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Why E-Learning 2.0?

Concerns about e-Learning 2.0

If we're going to explore “why e-Learning 2.0,” we also need to consider “why not?” That is, what are the perceived barriers to implementing e-Learning 2.0, and how might we deal with them?

The e-Learning Guild's survey shows that, when it comes to using social media, there are a number of issues that concern e-Learning professionals.

Legal, regulatory and confidentiality issues

Among e-Learning Guild members, 52% were concerned about the legal, regulatory, or confidentiality issues they believe e-Learning 2.0 creates. This is a common concern for most organizations considering social media for any reason, so it's not surprising to see it here.

The primary concern of organizations is that employees will share private or sensitive information that they shouldn't. Yet workers don't need social media tools to do this. If they intend to disseminate something you'd rather keep private, they can send an e-mail, share a paper copy, or even give the information verbally in a phone call or personal conversation. If you think about it, if all interactions had to take place through social media, it would actually be easier to monitor what people say, because it would all be in the open. E-mail, phone calls, and face-to-face meetings actually allow more under-the-radar interactions to occur.

If you need additional proof that social media can be secure, it's hard to imagine organizations that might have more potential issues with regulations and confidentiality than do the intelligence and law enforcement agencies. Yet, in the United States, the CIA, FBI, ONI, and DIA have all deployed MediaWiki, blogging software, tagging software, and Google search as part of their Intellipedia project. Clearly, you can work out security issues.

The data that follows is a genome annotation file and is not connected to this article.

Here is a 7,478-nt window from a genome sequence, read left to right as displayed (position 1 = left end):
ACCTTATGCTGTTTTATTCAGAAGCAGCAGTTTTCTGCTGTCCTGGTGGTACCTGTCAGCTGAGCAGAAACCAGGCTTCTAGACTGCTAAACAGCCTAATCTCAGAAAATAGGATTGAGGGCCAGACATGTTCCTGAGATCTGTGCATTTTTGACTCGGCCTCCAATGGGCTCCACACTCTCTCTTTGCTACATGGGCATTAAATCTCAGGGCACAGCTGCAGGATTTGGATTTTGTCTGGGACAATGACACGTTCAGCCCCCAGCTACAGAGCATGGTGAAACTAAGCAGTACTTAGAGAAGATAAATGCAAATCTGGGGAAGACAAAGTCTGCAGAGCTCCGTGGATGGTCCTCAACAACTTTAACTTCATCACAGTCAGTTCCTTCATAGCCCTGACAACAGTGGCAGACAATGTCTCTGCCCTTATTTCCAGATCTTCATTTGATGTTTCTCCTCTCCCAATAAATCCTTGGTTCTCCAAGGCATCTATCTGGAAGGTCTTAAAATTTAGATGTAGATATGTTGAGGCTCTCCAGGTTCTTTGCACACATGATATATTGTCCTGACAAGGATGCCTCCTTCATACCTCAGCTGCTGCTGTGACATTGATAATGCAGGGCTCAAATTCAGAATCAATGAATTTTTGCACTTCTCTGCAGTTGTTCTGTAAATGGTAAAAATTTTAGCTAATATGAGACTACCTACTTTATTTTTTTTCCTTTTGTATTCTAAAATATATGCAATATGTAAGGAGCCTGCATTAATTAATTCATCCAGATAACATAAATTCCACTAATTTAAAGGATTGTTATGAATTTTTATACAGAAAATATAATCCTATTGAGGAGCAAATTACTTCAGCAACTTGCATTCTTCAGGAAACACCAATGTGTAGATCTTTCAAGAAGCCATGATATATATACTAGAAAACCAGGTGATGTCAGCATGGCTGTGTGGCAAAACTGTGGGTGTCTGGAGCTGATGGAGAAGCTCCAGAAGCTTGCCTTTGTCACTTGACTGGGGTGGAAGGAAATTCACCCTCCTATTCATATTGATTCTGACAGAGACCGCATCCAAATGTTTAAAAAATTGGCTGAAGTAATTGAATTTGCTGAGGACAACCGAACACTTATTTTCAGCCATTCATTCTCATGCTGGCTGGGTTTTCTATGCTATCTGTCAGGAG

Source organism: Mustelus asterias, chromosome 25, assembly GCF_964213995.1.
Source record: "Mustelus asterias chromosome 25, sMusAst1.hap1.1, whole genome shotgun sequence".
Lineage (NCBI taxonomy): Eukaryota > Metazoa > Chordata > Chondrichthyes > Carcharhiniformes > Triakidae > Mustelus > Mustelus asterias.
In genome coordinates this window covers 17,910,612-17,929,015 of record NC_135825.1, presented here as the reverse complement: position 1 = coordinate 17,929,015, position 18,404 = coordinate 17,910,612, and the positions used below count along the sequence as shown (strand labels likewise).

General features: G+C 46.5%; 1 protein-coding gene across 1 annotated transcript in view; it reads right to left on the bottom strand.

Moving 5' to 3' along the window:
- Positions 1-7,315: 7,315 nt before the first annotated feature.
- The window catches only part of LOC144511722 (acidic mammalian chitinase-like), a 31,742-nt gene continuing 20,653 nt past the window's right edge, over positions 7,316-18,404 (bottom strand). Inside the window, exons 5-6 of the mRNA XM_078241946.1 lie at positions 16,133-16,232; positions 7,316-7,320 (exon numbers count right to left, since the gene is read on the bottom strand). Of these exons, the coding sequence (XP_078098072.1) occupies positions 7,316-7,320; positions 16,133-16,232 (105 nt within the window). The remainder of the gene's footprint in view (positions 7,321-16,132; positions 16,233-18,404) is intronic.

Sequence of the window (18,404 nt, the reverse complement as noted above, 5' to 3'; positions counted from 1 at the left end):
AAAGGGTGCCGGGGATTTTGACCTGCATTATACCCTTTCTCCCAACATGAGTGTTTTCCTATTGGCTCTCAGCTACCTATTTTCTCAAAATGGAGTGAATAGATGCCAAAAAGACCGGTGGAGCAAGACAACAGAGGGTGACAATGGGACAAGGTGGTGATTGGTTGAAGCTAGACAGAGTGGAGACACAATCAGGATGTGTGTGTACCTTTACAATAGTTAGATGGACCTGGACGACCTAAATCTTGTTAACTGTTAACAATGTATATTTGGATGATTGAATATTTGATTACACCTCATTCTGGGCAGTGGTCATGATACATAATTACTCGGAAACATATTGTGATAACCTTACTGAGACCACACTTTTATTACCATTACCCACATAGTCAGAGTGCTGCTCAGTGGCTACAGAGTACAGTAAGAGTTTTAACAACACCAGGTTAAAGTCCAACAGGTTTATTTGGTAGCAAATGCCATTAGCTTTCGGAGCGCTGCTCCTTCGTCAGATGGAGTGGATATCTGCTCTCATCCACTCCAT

E-Learning 2.0 isn't effective

According to the e-Learning Guild survey, 43% of respondents aren't convinced that e-Learning 2.0 works and 81% are concerned that we don't know how to measure its effectiveness.

This is the problem with any new technology. Until we use it for a while, we have no way of knowing when and how it might be effective. Will Thalheimer's essay (August 19, 2008) offers some thoughts on how to evaluate e-Learning 2.0, which we highly encourage you to read. We’d also argue that, as a profession, we haven’t always done the greatest job of documenting the effectiveness of eLearning 1.0, yet we still use those tools and processes for learning.

As we discussed earlier, according to the Guild’s survey data, there is significant anecdotal information to suggest that e-Learning 2.0 is showing positive impacts. We also know that among the biggest drivers of e-Learning 2.0 in organizations are the learning professionals themselves, 52% of whom have tried out the tools, and are now pushing their organizations to use social media to improve learning.

In addition, other studies suggest that effective use of IT and social media can have important impacts on organizational performance as well. A new report, by Harvard Business School professor Andrew McAfee and several co-authors, shows an increasingly large performance gap between those organizations that have learned how to use technology to spread ideas and innovations, and those that haven't. Essentially, the more a company uses IT to spread innovation and continues to learn from it, the more likely it is to be a competitive winner within its industry. This is because social media helps spread employee ideas, skills, and expertise. In an organization that does not make effective use of IT innovations, the knowledge and learning of organizational superstars is either undiscovered or undocumented. With social media, however, good ideas work their way to the surface, where you can harness them for knowledge and insight in an easily transferable format. This is borne out by the experiences of those Guild members who are using e-Learning 2.0, 66% of whom report that social media has increased the speed of information dissemination in their organizations.

Employees don't have the equipment or the skills to use social media